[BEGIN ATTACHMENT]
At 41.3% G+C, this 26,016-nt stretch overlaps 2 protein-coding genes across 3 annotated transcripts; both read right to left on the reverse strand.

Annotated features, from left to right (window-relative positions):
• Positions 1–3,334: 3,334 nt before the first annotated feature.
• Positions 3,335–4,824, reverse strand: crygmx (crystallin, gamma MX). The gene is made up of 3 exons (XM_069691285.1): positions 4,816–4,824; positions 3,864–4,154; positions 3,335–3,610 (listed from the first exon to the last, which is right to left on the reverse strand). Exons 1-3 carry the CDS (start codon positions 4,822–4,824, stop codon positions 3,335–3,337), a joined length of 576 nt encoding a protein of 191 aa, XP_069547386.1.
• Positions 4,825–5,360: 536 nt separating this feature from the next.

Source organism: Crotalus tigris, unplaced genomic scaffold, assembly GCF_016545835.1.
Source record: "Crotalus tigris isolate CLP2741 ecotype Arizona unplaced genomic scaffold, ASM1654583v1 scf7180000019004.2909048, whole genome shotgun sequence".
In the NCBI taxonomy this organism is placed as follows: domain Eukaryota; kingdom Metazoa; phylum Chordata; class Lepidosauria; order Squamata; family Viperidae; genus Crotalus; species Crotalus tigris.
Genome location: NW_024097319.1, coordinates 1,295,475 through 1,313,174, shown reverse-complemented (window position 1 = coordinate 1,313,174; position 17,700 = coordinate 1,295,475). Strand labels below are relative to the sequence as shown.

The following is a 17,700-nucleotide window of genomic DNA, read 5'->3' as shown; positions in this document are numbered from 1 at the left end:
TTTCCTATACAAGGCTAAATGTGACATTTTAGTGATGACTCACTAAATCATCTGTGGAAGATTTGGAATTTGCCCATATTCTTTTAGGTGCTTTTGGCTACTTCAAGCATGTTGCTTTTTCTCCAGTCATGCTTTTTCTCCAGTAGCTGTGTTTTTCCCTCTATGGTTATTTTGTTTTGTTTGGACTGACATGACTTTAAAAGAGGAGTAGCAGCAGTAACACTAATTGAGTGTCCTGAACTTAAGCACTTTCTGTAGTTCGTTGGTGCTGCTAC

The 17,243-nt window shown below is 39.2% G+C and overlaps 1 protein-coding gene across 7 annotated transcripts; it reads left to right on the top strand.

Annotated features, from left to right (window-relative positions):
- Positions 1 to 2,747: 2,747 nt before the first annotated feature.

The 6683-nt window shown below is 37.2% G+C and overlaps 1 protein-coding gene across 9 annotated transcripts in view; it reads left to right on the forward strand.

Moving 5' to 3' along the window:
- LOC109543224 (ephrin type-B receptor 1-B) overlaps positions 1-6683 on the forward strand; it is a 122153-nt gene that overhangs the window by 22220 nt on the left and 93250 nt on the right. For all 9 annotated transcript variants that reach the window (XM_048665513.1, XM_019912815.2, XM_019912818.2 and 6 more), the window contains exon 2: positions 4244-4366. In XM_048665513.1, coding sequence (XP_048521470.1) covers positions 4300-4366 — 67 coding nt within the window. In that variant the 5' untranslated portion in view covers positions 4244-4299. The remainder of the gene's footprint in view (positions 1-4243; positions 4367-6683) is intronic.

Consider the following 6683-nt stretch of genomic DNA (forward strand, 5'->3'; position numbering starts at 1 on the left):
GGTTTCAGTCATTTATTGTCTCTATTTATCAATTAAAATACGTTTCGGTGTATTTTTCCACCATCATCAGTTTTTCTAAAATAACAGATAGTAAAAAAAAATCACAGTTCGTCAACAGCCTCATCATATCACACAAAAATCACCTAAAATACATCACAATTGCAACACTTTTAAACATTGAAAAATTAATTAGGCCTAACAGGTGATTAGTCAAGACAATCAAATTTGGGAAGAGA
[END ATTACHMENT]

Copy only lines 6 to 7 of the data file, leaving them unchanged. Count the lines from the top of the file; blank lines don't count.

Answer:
Source organism: Crotalus tigris, unplaced genomic scaffold, assembly GCF_016545835.1.
Source record: "Crotalus tigris isolate CLP2741 ecotype Arizona unplaced genomic scaffold, ASM1654583v1 scf7180000019004.2909048, whole genome shotgun sequence".